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Vitamin K

The fat-soluble vitamin K is essential for the functioning of several proteins involved in blood clotting (1). There are two naturally occurring forms of vitamin K: vitamin K1 (phylloquinone) is synthesized by plants; Vitamin K2 forms (menaquinones) can be found mainly in dairy products and are also produced to a minor extent by bacteria in the digestive tract of animals (2).

Next to its classical role in blood clotting, several potential health benefits are described for vitamin K. There is increasing scientific evidence that different forms of vitamin K have varying and accentuated impacts on disease risk reduction.

Authored by Dr Peter Engel in 2010, reviewed and updated by Dr Szabolcs Peter on 18.06.2017

 

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Things to know about Vitamin K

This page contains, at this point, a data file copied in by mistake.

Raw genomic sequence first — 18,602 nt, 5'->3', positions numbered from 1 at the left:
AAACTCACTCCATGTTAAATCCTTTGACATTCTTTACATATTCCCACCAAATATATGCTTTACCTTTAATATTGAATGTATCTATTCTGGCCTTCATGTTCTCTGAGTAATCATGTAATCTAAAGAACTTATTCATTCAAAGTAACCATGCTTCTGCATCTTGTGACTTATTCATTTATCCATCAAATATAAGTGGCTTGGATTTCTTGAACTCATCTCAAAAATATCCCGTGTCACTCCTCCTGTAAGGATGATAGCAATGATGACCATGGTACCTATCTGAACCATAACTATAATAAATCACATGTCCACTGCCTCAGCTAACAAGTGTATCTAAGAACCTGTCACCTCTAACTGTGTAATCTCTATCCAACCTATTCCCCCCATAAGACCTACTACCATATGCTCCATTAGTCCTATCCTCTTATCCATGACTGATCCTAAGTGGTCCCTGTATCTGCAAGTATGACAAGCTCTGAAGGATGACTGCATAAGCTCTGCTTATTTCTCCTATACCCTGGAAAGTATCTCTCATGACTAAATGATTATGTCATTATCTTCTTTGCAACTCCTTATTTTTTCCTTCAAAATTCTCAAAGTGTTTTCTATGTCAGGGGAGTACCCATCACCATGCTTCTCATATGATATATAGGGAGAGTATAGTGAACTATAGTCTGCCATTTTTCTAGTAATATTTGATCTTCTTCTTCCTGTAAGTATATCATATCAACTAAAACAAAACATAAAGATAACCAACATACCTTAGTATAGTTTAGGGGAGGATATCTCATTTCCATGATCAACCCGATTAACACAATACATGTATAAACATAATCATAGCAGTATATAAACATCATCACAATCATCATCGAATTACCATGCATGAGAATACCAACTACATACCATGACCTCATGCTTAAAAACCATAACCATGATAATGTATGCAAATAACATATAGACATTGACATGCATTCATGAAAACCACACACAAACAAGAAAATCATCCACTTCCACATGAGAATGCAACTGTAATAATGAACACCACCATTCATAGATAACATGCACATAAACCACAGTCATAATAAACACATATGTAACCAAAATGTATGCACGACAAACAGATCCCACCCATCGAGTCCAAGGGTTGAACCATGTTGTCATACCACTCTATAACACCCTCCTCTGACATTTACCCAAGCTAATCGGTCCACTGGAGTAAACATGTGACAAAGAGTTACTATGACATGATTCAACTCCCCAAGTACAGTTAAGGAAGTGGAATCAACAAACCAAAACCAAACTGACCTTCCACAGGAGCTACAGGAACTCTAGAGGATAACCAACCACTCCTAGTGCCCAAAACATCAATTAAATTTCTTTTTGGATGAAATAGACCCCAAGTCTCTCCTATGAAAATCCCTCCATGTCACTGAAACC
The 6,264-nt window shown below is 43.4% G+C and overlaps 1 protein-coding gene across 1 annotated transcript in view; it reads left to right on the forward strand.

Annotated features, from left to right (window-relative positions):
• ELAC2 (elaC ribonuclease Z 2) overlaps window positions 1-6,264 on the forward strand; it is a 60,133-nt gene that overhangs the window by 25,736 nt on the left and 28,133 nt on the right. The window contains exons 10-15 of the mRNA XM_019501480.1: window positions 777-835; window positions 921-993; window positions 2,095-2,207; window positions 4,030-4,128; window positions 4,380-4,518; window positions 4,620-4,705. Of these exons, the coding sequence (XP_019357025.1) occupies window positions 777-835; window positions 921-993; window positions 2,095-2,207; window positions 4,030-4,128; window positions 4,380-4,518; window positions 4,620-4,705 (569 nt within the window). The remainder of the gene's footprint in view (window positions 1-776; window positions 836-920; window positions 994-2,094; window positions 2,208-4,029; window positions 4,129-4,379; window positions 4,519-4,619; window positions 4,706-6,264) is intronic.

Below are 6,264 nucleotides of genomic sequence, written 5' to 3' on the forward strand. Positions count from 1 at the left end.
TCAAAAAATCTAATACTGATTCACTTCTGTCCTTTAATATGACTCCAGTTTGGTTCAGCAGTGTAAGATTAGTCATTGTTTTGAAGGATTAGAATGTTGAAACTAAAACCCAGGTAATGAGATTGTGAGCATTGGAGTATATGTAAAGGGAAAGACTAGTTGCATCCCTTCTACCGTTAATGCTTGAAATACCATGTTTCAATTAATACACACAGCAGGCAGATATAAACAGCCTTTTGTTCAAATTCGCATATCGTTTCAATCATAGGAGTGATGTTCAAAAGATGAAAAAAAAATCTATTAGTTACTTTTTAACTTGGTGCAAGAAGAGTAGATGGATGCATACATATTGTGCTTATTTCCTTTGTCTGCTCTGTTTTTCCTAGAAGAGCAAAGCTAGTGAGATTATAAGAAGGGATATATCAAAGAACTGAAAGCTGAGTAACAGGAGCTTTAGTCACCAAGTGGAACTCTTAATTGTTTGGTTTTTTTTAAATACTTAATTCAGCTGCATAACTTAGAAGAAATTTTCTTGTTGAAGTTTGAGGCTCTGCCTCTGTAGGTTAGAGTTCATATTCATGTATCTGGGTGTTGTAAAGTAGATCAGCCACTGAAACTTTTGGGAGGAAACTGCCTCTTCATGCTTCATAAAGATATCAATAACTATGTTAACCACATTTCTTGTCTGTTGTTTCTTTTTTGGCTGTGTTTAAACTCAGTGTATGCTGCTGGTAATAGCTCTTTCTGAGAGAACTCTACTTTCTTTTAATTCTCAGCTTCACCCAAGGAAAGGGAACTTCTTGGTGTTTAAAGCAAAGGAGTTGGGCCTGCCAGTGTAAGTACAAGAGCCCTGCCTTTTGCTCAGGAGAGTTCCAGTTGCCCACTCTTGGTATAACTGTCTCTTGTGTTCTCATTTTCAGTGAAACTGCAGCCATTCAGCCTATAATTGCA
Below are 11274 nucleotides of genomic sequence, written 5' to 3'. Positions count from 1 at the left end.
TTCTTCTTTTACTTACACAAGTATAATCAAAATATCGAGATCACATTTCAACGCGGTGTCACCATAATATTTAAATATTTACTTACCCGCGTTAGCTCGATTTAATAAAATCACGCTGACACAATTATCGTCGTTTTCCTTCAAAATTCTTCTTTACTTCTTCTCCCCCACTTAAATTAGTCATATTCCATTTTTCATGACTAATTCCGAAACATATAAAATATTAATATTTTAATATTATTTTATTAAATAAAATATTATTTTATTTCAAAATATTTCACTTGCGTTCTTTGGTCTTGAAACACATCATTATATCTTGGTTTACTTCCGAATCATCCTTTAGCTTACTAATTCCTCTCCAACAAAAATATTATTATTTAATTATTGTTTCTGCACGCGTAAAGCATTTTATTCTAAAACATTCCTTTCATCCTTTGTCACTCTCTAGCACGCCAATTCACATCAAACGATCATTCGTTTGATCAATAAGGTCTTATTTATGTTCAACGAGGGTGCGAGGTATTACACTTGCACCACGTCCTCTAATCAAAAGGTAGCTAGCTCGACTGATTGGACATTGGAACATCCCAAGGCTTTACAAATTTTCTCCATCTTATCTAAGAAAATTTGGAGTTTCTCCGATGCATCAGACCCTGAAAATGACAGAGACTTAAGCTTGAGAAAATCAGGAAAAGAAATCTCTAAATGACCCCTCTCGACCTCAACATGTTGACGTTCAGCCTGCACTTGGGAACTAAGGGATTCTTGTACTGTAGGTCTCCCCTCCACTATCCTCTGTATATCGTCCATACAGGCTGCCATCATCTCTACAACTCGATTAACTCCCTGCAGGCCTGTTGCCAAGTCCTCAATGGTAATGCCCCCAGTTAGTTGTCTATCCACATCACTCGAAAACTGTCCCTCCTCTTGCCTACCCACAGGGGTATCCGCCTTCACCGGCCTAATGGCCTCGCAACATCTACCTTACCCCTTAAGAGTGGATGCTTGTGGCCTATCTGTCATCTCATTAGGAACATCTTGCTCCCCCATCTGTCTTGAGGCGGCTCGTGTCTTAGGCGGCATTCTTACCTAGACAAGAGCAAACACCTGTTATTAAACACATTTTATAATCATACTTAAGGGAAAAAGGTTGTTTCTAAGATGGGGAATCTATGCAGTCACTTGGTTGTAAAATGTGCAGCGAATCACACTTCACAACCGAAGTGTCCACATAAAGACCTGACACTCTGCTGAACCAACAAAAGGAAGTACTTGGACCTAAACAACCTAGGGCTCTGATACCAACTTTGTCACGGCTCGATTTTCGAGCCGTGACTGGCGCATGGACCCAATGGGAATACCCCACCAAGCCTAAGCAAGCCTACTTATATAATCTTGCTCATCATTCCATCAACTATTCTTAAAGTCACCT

• Supply situation

    Surveys in some European countries have provided estimated mean dietary intakes for vitamin K: in the United Kingdom, an average intake of 68 micrograms (mcg) per person per day was established (28), while in The Netherlands mean daily per capita intake was estimated to be up to 250 micrograms (mcg) (29). Read More

  • Deficiency

    Overt vitamin K deficiency results in impaired blood clotting, usually demonstrated by laboratory tests that measure clotting time. Read More

  • Sources

    Foods high in vitamin K (phylloquinone) include green leafy vegetables like kale, parsley, and broccoli, and some vegetable oils. Read More

  • Safety

    In healthy subjects, there is no known safety risk associated with high doses of vitamin K1 (phylloquinone) or vitamin K2 (menaquinone) forms of vitamin K (27). Read More

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